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Donald Trump, Mike Pence reportedly on good terms as former VP 'speaks highly' of ex-POTUS
It is widely believed that the events of January 6 have put a strain on the relationship between former President Donald Trump and his vice president Mike Pence. However, the former vice president is apparently on good terms with Trump while planning to establish a PAC.
Speaking with CNN, Indiana GOP Congressman Jim Banks revealed that a group of House conservatives met with Pence at his transition office Tuesday. They discussed the future while also highlighting the achievements of the Trump administration. Banks added that the Capitol riots, especially Trump’s involvement with the riots were never brought up in the discussions. Instead, Pence was noted to be talking positively about his former colleague.
“He spoke very favorably of his relationship with President Trump,” said Banks. “I got the sense they speak often and maintain the same personal friendship and relationship now that they have for four years.”
It appeared that Pence did not hold a grudge against Trump following the riots. A pro-Trump mob stormed the Capitol last January 6 in an attempt to stop the formal counting of electoral votes. Five people were killed in the violence, and the rioters were confirmed to have been targeting Pence, as well as House and Senate leadership. Pence was presiding over the joint session, even as Trump attacked him on social media for not overturning the votes in his favor in an attempt to cling to power. Joe Biden was sworn in as the new president with 306 electoral votes last January 20.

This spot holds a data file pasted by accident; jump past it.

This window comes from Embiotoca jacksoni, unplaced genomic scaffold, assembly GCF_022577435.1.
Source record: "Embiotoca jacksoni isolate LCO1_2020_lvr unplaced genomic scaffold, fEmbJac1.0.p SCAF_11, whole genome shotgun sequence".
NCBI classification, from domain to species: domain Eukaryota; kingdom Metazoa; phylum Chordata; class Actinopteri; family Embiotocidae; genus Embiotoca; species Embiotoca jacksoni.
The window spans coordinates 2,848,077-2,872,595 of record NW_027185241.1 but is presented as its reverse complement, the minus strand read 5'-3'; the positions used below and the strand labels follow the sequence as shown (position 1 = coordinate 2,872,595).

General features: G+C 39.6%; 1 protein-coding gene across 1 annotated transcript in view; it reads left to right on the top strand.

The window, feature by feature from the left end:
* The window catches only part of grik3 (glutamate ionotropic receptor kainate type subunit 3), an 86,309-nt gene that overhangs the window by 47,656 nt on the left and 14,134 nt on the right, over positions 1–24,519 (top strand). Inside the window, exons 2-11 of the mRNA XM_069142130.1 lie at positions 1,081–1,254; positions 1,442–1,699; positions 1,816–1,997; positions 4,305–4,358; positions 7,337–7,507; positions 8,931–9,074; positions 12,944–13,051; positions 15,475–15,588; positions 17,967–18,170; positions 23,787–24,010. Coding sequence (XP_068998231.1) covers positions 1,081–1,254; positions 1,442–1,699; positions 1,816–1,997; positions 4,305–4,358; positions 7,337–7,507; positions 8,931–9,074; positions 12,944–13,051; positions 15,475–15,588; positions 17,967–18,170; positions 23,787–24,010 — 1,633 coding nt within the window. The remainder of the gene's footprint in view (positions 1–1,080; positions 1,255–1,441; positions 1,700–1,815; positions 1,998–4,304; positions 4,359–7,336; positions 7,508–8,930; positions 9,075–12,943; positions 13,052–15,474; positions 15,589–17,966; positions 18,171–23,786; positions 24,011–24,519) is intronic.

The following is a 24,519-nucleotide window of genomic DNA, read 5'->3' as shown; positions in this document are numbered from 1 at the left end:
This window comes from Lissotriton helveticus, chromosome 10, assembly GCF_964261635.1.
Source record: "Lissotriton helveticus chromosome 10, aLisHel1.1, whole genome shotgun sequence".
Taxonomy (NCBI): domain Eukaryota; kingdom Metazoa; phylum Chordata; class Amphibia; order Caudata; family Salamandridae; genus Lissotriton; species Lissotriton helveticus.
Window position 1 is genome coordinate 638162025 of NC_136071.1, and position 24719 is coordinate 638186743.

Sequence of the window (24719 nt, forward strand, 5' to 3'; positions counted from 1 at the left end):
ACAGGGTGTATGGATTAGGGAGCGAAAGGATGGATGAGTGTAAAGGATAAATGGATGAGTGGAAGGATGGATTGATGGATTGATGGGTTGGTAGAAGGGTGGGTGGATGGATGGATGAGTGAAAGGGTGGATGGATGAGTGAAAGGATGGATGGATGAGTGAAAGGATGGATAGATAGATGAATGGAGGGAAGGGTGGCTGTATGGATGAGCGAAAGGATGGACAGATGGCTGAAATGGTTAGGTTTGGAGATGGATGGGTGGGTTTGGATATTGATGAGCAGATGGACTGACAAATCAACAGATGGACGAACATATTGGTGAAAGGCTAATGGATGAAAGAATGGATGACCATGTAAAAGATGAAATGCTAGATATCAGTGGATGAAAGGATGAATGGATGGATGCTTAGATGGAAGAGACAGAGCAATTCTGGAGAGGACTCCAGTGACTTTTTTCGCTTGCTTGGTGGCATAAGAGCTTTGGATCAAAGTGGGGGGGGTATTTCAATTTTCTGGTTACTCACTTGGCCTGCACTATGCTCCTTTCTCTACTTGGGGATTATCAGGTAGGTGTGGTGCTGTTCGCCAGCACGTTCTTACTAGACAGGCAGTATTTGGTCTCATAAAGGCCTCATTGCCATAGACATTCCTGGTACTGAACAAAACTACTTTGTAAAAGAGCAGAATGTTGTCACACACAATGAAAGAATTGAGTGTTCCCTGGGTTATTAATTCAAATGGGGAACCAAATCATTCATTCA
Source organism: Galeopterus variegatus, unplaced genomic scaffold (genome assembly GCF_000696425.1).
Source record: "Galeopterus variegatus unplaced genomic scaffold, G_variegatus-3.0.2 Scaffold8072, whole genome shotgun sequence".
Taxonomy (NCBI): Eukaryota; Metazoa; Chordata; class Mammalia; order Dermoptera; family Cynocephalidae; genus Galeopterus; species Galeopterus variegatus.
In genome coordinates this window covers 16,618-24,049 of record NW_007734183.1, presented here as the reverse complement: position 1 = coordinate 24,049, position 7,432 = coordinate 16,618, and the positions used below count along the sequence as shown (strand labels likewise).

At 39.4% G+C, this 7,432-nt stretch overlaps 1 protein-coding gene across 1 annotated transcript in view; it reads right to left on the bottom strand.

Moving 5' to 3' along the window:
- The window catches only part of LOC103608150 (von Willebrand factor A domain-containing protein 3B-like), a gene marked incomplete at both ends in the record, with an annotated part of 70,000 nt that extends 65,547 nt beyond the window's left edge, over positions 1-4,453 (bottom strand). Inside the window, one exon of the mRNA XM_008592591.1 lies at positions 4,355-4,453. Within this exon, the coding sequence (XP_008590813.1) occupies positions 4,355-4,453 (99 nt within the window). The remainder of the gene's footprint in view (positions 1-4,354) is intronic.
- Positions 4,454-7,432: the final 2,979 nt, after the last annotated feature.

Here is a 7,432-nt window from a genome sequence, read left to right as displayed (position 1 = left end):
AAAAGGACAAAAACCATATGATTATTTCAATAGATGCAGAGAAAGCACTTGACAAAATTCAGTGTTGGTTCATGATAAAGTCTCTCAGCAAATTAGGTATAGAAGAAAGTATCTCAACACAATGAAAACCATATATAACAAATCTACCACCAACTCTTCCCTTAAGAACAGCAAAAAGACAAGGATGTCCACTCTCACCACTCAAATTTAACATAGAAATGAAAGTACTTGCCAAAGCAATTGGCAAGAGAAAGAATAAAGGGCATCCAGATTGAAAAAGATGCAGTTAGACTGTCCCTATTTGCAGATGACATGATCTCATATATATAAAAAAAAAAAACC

Compared to Pence, number three House Republican Liz Cheney previously doubled down on her stance against Trump and the former president’s involvement in the GOP. Cheney was among the 10 House Republicans to vote impeachment. Speaking at a foreign policy event hosted by the Ronald Reagan Presidential Foundation and Institute, Cheney reiterated that Trump was responsible for inciting an insurrection due to his continuous peddling of election and voter fraud despite the claims already being widely refuted and over 60 lawsuits contesting the election results getting dismissed.
“What we saw, first hand, on January 6 was a threat to the system,” said Cheney. “What happened on that day must never happen again.”